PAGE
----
Workers who have less than 2 years’ service: usually employees need at least 2 years’ service to bring an unfair dismissal claim. However, if the principle reason for the dismissal is whistleblowing, workers can still pursue a claim for unfair dismissal in the Employment Tribunal regardless of how long they have worked for an employer.
What is a protected disclosure?
Employees and workers may claim that they have made a protected disclosure for the purposes of establishing a whistleblowing claim. However, the definition of protected disclosure is extremely specific and therefore, if the disclosure does not fall into any of the following categories, it will not be protected by whistleblowing legislation. The following criteria must be met:
a) The worker must have disclosed information which they reasonably believe shows that one of the following has occurred, is occurring or is likely to occur:
- Criminal offence
- Breach of any legal obligation
- Miscarriage of justice
- Danger to the health and safety of any individual
- Damage to the environment
- The deliberate concealing of information about any of the above.
b) The worker must reasonably believe that the disclosure is “in the public interest”. While it is not necessary for the worker to show that the disclosure is of interest to the public as a whole to satisfy the public interest test (a relatively small group may be sufficient), the test won’t be satisfied if the worker is simply reporting a breach of their own employment contract, unless they can show that there are wider public interest implications.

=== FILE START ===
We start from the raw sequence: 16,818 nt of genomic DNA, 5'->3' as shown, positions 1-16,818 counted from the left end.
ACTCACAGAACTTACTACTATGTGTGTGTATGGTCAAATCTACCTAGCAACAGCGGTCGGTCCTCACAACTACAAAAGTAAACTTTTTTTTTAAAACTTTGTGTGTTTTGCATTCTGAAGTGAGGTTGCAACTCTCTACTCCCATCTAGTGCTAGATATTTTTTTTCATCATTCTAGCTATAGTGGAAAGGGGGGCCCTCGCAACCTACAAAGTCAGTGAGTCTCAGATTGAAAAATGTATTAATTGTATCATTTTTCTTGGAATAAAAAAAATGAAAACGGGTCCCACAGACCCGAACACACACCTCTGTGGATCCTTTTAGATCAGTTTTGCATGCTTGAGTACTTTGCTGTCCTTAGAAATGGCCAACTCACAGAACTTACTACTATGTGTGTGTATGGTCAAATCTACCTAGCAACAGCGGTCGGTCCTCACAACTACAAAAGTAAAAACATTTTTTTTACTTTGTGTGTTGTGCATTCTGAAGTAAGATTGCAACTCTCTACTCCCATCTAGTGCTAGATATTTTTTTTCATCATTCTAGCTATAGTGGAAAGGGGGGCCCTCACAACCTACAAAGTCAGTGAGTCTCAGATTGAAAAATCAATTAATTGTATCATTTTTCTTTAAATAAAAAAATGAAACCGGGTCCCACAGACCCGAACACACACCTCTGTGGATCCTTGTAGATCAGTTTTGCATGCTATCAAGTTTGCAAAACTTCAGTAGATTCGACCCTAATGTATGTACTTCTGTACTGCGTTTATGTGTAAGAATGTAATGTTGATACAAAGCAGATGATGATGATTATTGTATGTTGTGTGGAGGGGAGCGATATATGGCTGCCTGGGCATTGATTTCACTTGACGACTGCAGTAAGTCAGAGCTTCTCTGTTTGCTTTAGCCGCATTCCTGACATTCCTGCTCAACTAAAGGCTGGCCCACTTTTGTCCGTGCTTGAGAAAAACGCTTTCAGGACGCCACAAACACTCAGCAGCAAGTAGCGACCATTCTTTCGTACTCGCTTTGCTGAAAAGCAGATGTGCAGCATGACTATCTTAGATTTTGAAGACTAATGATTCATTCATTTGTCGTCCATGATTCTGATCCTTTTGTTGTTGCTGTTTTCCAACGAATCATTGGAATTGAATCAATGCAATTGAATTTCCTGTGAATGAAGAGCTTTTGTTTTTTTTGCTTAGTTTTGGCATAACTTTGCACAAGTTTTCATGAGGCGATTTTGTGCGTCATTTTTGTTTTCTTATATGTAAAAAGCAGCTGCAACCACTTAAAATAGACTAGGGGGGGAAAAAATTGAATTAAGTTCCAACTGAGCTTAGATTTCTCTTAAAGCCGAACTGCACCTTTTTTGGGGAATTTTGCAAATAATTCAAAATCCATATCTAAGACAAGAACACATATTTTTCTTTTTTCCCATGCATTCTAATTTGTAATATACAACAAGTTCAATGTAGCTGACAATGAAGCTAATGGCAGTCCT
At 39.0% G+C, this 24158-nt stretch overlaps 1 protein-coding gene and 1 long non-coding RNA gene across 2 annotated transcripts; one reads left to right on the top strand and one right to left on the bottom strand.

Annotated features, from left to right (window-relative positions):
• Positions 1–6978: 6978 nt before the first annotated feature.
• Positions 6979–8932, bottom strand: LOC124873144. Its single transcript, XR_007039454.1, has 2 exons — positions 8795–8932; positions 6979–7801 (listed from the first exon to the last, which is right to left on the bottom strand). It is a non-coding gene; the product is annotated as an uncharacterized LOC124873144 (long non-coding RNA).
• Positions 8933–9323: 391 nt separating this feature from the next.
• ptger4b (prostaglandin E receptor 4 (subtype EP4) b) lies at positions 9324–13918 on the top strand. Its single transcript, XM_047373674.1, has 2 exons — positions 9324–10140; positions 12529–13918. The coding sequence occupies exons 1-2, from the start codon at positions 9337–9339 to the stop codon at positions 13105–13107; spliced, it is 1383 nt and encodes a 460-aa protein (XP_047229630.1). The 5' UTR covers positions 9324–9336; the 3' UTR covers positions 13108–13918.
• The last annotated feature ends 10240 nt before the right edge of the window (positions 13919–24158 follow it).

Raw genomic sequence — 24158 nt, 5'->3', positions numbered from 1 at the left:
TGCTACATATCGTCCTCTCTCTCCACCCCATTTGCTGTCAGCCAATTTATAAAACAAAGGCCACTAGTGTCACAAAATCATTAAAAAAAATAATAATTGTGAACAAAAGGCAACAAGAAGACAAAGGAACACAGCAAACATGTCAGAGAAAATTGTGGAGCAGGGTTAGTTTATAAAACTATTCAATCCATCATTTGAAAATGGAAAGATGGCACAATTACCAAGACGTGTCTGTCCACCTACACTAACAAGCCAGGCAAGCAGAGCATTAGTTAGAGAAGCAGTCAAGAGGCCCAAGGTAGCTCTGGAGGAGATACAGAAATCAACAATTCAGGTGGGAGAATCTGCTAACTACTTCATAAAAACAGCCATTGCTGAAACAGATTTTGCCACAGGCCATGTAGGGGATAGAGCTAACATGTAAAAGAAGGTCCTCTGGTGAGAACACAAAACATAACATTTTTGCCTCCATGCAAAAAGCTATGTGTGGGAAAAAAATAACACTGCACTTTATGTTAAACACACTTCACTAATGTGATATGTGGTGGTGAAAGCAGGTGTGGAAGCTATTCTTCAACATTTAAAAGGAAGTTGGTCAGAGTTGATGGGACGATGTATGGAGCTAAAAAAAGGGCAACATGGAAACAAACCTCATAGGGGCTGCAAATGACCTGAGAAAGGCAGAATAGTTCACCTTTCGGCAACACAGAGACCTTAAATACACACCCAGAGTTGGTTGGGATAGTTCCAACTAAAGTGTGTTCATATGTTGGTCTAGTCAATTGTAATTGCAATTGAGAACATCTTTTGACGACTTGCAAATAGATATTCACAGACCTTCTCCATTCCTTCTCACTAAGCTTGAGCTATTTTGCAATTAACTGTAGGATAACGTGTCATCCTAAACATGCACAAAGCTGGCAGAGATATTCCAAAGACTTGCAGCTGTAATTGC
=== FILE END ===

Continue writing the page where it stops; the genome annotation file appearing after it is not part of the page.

c) The disclosure must be either received internally by the employer or externally by one of the “prescribed persons” approved by Parliament.
Prescribed persons include:
- The Health and Safety Executive
- The Office of Fair Trading
- The Charity Commission
- Members of Parliament
- Industry Regulators.
d) Where the disclosure is made externally, the worker must believe that the information is substantially true and concerns a matter within the remit of the Prescribed Person. There is no need to tell the employer first, although the legislation encourages disclosure to the employer as the primary method of whistleblowing.
If the above requirements are not met, then there will be no whistleblowing claim and the disclosure will not attract the protection from dismissal or detriment outlined above.
To establish the claim, it is not enough to have made a protected disclosure; there must be the causal link between the detrimental treatment and/ or dismissal and the making of the protected disclosure.
Advice for Employers